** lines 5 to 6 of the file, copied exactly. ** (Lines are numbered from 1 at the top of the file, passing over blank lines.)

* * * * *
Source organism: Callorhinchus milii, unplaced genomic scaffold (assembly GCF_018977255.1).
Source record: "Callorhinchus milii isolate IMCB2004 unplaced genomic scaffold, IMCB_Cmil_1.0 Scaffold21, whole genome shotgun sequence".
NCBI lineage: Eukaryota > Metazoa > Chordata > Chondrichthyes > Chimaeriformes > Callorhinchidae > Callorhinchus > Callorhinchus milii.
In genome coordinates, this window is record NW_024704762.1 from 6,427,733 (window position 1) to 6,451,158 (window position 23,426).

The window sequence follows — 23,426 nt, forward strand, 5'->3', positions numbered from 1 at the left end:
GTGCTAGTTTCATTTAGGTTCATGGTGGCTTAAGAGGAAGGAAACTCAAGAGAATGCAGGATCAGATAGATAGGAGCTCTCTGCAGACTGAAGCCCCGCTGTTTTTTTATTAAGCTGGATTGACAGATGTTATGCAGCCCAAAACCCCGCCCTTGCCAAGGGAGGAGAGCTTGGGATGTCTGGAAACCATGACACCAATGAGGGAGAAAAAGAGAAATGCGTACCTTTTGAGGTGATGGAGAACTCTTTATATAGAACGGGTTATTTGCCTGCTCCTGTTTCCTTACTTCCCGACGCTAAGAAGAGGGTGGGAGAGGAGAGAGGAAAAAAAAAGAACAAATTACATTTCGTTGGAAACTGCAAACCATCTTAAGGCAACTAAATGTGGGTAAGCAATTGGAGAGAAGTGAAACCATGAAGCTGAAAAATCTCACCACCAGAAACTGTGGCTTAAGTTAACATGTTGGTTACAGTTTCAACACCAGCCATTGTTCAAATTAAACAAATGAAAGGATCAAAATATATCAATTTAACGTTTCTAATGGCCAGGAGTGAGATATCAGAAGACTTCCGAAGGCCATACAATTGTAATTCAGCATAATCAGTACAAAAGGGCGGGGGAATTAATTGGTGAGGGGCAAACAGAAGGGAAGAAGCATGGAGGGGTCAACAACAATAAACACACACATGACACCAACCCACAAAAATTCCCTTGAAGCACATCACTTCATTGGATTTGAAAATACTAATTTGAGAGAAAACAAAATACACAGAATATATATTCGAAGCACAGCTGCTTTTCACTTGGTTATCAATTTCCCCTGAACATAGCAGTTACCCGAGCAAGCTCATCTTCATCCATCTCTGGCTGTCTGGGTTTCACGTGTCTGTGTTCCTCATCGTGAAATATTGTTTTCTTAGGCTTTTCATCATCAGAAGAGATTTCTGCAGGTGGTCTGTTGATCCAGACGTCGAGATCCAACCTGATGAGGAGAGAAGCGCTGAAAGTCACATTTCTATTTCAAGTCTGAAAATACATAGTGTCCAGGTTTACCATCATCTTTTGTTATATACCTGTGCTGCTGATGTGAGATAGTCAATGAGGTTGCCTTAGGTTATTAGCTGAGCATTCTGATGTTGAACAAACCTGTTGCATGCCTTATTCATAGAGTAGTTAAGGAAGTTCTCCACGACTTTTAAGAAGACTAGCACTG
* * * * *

The window sequence follows — 23,426 nt, forward strand, 5'->3', positions numbered from 1 at the left end:
GTGCTAGTTTCATTTAGGTTCATGGTGGCTTAAGAGGAAGGAAACTCAAGAGAATGCAGGATCAGATAGATAGGAGCTCTCTGCAGACTGAAGCCCCGCTGTTTTTTTATTAAGCTGGATTGACAGATGTTATGCAGCCCAAAACCCCGCCCTTGCCAAGGGAGGAGAGCTTGGGATGTCTGGAAACCATGACACCAATGAGGGAGAAAAAGAGAAATGCGTACCTTTTGAGGTGATGGAGAACTCTTTATATAGAACGGGTTATTTGCCTGCTCCTGTTTCCTTACTTCCCGACGCTAAGAAGAGGGTGGGAGAGGAGAGAGGAAAAAAAAAGAACAAATTACATTTCGTTGGAAACTGCAAACCATCTTAAGGCAACTAAATGTGGGTAAGCAATTGGAGAGAAGTGAAACCATGAAGCTGAAAAATCTCACCACCAGAAACTGTGGCTTAAGTTAACATGTTGGTTACAGTTTCAACACCAGCCATTGTTCAAATTAAACAAATGAAAGGATCAAAATATATCAATTTAACGTTTCTAATGGCCAGGAGTGAGATATCAGAAGACTTCCGAAGGCCATACAATTGTAATTCAGCATAATCAGTACAAAAGGGCGGGGGAATTAATTGGTGAGGGGCAAACAGAAGGGAAGAAGCATGGAGGGGTCAACAACAATAAACACACACATGACACCAACCCACAAAAATTCCCTTGAAGCACATCACTTCATTGGATTTGAAAATACTAATTTGAGAGAAAACAAAATACACAGAATATATATTCGAAGCACAGCTGCTTTTCACTTGGTTATCAATTTCCCCTGAACATAGCAGTTACCCGAGCAAGCTCATCTTCATCCATCTCTGGCTGTCTGGGTTTCACGTGTCTGTGTTCCTCATCGTGAAATATTGTTTTCTTAGGCTTTTCATCATCAGAAGAGATTTCTGCAGGTGGTCTGTTGATCCAGACGTCGAGATCCAACCTGATGAGGAGAGAAGCGCTGAAAGTCACATTTCTATTTCAAGTCTGAAAATACATAGTGTCCAGGTTTACCATCATCTTTTGTTATATACCTGTGCTGCTGATGTGAGATAGTCAATGAGGTTGCCTTAGGTTATTAGCTGAGCATTCTGATGTTGAACAAACCTGTTGCATGCCTTATTCATAGAGTAGTTAAGGAAGTTCTCCACGACTTTTAAGAAGACTAGCACTG